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I am looking for a science fiction book that is about an octopus who gains intelligence. That is all I know about the story and I have no idea when it was written but I'm thinking it's quite old.

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    It sounds interesting but at the moment the question seems a bit vague. Would you have a look at scifi.meta.stackexchange.com/questions/9335/…? The points there might help you flesh the description out more.
    – cryptarch
    Commented Dec 13, 2018 at 0:29
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    Octopuses are already intelligent. :)
    – Paul
    Commented Dec 13, 2018 at 0:51
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    @Paul - If they're so smart, then how come they taste so nice grilled with garlic butter?
    – Valorum
    Commented Dec 13, 2018 at 1:02
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    @Valorum, might one not say the same of “long pig” and apple sauce? Commented Dec 13, 2018 at 2:15
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    @Valorum that proves nothing, pretty much anything grillable tastes good grilled with garlic butter
    – Paul
    Commented Dec 13, 2018 at 3:28

2 Answers 2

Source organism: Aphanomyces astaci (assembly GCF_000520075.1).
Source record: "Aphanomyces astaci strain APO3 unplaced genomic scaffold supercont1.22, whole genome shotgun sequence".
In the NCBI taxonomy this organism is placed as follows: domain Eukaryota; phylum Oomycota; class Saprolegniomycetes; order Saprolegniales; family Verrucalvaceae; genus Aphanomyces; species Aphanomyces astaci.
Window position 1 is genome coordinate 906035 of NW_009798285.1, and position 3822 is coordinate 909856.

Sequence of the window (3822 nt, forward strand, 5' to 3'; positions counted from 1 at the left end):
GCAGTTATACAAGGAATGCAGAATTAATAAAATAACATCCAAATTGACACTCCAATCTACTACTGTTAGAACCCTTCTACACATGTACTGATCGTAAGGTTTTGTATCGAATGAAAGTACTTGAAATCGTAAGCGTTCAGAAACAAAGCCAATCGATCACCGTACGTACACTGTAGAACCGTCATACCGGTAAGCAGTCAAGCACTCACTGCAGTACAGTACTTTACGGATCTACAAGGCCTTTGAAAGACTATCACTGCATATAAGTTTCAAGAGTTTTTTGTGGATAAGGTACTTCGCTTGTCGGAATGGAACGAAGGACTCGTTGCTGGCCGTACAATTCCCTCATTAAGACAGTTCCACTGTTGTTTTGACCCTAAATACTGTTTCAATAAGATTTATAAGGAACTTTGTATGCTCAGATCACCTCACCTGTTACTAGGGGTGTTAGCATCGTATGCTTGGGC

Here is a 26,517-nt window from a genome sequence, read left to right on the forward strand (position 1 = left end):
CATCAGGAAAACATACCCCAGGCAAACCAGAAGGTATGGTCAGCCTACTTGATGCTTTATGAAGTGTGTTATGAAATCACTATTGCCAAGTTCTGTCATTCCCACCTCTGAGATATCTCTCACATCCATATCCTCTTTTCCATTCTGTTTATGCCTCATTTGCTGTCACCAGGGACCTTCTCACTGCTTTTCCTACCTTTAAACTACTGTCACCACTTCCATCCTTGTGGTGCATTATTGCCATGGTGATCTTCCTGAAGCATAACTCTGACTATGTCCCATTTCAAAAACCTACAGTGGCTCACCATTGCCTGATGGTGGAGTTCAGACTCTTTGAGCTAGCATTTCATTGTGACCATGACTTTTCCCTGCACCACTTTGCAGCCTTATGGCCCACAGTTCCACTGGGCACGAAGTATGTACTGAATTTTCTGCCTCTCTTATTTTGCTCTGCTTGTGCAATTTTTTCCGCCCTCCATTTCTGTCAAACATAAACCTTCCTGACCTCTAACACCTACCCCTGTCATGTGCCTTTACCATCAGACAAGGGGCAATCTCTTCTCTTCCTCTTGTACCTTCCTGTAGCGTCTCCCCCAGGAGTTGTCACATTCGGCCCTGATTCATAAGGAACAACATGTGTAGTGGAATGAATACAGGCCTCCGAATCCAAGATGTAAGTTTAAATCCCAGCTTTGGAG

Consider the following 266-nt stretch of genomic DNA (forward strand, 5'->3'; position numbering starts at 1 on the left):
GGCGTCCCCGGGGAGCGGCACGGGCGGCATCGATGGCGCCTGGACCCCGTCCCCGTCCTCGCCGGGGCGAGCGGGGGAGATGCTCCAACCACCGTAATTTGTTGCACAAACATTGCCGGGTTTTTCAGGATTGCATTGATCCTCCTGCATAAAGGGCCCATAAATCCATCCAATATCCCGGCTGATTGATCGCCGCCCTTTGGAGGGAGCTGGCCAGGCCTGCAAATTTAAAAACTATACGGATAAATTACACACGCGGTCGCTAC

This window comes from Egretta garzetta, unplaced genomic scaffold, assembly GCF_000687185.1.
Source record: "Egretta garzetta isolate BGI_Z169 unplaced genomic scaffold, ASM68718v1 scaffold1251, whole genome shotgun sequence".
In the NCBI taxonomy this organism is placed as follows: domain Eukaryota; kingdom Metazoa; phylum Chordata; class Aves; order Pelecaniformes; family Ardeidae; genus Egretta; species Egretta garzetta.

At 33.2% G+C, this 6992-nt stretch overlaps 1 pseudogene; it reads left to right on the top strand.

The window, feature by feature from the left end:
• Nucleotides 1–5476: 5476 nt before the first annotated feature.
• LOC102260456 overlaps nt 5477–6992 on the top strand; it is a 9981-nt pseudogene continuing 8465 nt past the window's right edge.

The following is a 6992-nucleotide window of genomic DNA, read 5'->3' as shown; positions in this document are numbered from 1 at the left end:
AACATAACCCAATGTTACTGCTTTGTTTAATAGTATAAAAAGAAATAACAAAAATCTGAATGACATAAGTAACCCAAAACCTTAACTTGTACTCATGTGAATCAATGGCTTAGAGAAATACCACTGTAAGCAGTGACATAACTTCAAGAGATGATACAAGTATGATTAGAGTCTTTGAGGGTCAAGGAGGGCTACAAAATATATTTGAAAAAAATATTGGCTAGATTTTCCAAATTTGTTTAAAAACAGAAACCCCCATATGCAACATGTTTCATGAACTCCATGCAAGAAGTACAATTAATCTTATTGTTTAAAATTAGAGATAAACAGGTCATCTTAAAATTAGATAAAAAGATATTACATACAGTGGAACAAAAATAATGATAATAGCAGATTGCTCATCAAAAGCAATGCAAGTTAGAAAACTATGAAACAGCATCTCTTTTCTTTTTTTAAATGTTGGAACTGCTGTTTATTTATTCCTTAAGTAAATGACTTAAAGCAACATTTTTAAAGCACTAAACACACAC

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This is possibly Jack Vance's The Gift of Gab. A mining operation of sorts -- the workers gather sea creatures that sequester valuable metals (based on the fact that Earth tunicates actually do this for vanadium).

One species of these organisms, the dekabrachs, are ten-armed creatures that the protagonist deduces are intelligent, but have no language. To save them from being harvested for a valuable metal, either platinum or palladium, he invents a language based on arm positions and teaches it to a captive dekabrach. The manager who discovered that the dekabrachs could be harvested attempts to poison the educated dekabrach with acid, but the dekabrach survives and is able to identify the attempted murderer.

At the end of the story, the captive is released, and it brings a number of other dekabrachs back to the operation to learn the new language.

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  • I've read that one, from memory it doesn't seem to fit the OP's given outline, not actually an octopus but an alien creature on an alien planet & it doesn't become intelligent, it always was & they just hadn't figured out that it was intelligent or how to talk to it at the start of the story.
    – Pelinore
    Commented Dec 14, 2018 at 12:44
  • I think you're right. Highly recommended as a good SF mystery in any case. Commented Dec 14, 2018 at 19:45
  • I found the idea of an intelligent species without a means of communication pretty implausible -- can't recall whether I enjoyed the story or not.
    – releseabe
    Commented Jan 15, 2020 at 21:07
  • Yes, Vance has the protagonist conclude that the dekabrachs are so close to identical that they think alike, and therefore have no need to communicate, which is dubious. It does make for a good story, though. Commented Jan 16, 2020 at 5:05
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If "squid" could stand in for "octopus" in your memory, Stephen Baxter's novel Manifold: Time includes a genetically engineered squid named Sheena 5 which (who?) pilots a space ship. Baxter's story "Sheena 5" goes into more detail.

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